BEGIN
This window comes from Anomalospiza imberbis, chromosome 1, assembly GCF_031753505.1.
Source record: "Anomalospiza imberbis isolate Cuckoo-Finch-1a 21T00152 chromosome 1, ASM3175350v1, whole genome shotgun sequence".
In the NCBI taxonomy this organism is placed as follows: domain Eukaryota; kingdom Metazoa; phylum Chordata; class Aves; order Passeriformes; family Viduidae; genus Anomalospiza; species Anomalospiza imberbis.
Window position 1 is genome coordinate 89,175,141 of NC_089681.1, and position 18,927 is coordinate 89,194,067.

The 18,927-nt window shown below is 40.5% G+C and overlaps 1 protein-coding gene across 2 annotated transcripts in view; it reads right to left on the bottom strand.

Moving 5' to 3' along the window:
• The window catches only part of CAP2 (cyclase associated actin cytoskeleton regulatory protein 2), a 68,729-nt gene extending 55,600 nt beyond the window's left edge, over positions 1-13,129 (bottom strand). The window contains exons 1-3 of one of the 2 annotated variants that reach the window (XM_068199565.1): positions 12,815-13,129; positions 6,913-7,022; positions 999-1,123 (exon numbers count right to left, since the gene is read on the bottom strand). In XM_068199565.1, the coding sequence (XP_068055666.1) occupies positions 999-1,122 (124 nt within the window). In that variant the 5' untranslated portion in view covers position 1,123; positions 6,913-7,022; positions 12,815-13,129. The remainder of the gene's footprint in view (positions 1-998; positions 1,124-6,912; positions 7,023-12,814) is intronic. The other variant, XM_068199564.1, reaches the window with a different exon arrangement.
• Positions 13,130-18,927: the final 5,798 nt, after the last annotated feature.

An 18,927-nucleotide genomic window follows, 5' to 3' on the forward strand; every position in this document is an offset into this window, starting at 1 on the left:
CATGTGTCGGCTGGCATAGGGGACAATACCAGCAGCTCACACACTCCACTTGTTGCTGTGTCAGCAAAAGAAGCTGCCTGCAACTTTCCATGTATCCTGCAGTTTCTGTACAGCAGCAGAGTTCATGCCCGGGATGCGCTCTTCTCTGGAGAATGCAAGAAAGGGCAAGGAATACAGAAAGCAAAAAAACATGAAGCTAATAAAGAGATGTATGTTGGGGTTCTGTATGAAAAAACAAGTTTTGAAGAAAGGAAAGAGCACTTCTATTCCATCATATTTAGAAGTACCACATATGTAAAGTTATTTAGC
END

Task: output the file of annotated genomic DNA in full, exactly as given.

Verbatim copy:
This window comes from Anomalospiza imberbis, chromosome 1, assembly GCF_031753505.1.
Source record: "Anomalospiza imberbis isolate Cuckoo-Finch-1a 21T00152 chromosome 1, ASM3175350v1, whole genome shotgun sequence".
In the NCBI taxonomy this organism is placed as follows: domain Eukaryota; kingdom Metazoa; phylum Chordata; class Aves; order Passeriformes; family Viduidae; genus Anomalospiza; species Anomalospiza imberbis.
Window position 1 is genome coordinate 89,175,141 of NC_089681.1, and position 18,927 is coordinate 89,194,067.

The 18,927-nt window shown below is 40.5% G+C and overlaps 1 protein-coding gene across 2 annotated transcripts in view; it reads right to left on the bottom strand.

Moving 5' to 3' along the window:
• The window catches only part of CAP2 (cyclase associated actin cytoskeleton regulatory protein 2), a 68,729-nt gene extending 55,600 nt beyond the window's left edge, over positions 1-13,129 (bottom strand). The window contains exons 1-3 of one of the 2 annotated variants that reach the window (XM_068199565.1): positions 12,815-13,129; positions 6,913-7,022; positions 999-1,123 (exon numbers count right to left, since the gene is read on the bottom strand). In XM_068199565.1, the coding sequence (XP_068055666.1) occupies positions 999-1,122 (124 nt within the window). In that variant the 5' untranslated portion in view covers position 1,123; positions 6,913-7,022; positions 12,815-13,129. The remainder of the gene's footprint in view (positions 1-998; positions 1,124-6,912; positions 7,023-12,814) is intronic. The other variant, XM_068199564.1, reaches the window with a different exon arrangement.
• Positions 13,130-18,927: the final 5,798 nt, after the last annotated feature.

An 18,927-nucleotide genomic window follows, 5' to 3' on the forward strand; every position in this document is an offset into this window, starting at 1 on the left:
CATGTGTCGGCTGGCATAGGGGACAATACCAGCAGCTCACACACTCCACTTGTTGCTGTGTCAGCAAAAGAAGCTGCCTGCAACTTTCCATGTATCCTGCAGTTTCTGTACAGCAGCAGAGTTCATGCCCGGGATGCGCTCTTCTCTGGAGAATGCAAGAAAGGGCAAGGAATACAGAAAGCAAAAAAACATGAAGCTAATAAAGAGATGTATGTTGGGGTTCTGTATGAAAAAACAAGTTTTGAAGAAAGGAAAGAGCACTTCTATTCCATCATATTTAGAAGTACCACATATGTAAAGTTATTTAGC